Indoor cultivation has been the faster growing method recently, partially because new cultivars may not be able to afford the land required for outdoor growing and because growing indoor can be better for business-minded growers.
Pro 1: Year-round cultivation
Indoor cultivation isn’t seasonal. With the right set-up, indoor growers could theoretically produce cannabis any time anywhere in the world. They are not limited by adverse environmental conditions that may impact outdoor farmers who can only grow in favorable climates
Pro 2: Control over growing conditions
Indoor cannabis plants are more sensitive than outdoor plants and, therefore, a cultivator must carefully monitor and adjust various factors within a closed, interior grow-room. A skilled indoor grower can control all aspects of light, airflow, soil, and nutrients that affect the plants.
Pro 3: Product standardization
As the cannabis industry matures, consistency and predictability will be required to standardize a medical product and to gain approval in the pharmaceutical sphere. Standardization is necessary for a reliable, reproducible product that can be researched during clinical trials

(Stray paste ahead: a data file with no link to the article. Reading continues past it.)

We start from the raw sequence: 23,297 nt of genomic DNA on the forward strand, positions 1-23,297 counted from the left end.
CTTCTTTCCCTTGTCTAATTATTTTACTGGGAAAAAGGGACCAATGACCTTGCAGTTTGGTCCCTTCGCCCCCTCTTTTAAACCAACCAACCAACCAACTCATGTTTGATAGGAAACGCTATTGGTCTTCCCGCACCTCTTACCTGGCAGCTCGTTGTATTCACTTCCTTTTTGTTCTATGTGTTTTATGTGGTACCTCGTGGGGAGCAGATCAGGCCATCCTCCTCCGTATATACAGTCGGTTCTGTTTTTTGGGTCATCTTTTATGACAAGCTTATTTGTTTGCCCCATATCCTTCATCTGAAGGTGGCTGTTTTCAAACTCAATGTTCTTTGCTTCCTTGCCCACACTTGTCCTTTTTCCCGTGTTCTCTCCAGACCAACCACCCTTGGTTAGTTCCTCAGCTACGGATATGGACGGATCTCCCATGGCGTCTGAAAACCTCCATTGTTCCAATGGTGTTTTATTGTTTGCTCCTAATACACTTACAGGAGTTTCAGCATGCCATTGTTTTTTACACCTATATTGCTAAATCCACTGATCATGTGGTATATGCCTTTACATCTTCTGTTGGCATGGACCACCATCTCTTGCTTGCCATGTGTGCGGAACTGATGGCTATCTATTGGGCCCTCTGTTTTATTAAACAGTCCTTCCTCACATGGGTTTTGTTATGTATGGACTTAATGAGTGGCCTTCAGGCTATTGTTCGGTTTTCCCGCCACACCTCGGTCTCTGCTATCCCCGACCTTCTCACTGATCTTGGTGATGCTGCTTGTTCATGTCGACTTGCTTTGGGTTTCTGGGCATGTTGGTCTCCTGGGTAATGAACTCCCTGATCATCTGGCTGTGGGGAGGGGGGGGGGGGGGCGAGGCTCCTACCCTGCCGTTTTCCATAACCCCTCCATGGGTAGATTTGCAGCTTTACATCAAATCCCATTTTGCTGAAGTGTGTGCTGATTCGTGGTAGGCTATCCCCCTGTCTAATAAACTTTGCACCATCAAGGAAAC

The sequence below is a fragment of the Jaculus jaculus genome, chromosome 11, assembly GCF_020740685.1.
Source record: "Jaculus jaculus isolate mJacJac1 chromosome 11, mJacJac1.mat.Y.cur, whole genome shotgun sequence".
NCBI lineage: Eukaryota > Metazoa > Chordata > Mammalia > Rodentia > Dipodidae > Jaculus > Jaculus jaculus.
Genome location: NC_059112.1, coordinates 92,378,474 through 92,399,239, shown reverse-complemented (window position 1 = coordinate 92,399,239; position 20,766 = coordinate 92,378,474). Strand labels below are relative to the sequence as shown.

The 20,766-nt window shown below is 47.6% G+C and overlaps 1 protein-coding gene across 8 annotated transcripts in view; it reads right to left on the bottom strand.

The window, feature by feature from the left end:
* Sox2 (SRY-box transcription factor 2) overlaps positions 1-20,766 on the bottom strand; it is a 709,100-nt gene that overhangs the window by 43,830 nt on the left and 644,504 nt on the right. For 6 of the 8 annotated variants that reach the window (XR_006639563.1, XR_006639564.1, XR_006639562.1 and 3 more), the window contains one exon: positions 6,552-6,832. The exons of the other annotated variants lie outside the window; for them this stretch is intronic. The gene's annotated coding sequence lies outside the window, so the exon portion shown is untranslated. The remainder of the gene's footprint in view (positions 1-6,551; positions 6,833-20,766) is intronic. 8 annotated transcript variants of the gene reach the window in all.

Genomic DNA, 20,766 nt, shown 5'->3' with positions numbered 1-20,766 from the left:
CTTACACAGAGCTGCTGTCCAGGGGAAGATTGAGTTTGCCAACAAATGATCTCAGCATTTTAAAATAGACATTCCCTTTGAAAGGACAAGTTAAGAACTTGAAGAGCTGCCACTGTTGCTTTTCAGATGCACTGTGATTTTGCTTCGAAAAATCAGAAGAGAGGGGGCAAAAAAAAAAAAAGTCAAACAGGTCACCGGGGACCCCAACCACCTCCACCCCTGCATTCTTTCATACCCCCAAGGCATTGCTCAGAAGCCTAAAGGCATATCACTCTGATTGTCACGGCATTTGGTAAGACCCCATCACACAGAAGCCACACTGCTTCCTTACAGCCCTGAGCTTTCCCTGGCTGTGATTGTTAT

Pro 4: “Boutique” production
Cannabis consumers want a nice looking product with a stellar aroma. Dispensaries place a premium on “bag appeal” when displaying cured cannabis flower tops.
A skilled indoor grower can carefully manipulate various environmental factors to accentuate desired traits, resulting in cannabis that looks great and smells divine.
Ultimatley, whether you go closed loop or open loop, indoor or outdoor, large vs micro scale, everything will be dependent on your unique situation.
This means things like secrecy vs transparency (public/outdoor vs private/indoor), your budget (how much equipment can you afford), and your goals (how much crop do you need to produce).
If you are just starting out on your self-cultivation journey here is our beginner guide to growing weed that is worth your perusal.
If you’ve grown before and are looking to take your game to the next level/increase the quality and volume of your yields, then we’d recommend our roundup of the best continuing education cannabis grower resources here which includes expert forums, online courses and of course, books!
Master growers learn to operate and cultivate bountiful yields in a multitude of different environments and it is this diversity in growing that produces the wonderful variety in flowers consumers and patients enjoy today.
Just remember, there is no “correct” solution or “wrong” solution, they are all predicated on the growers own goals and by what they hope to achieve with their growing operation.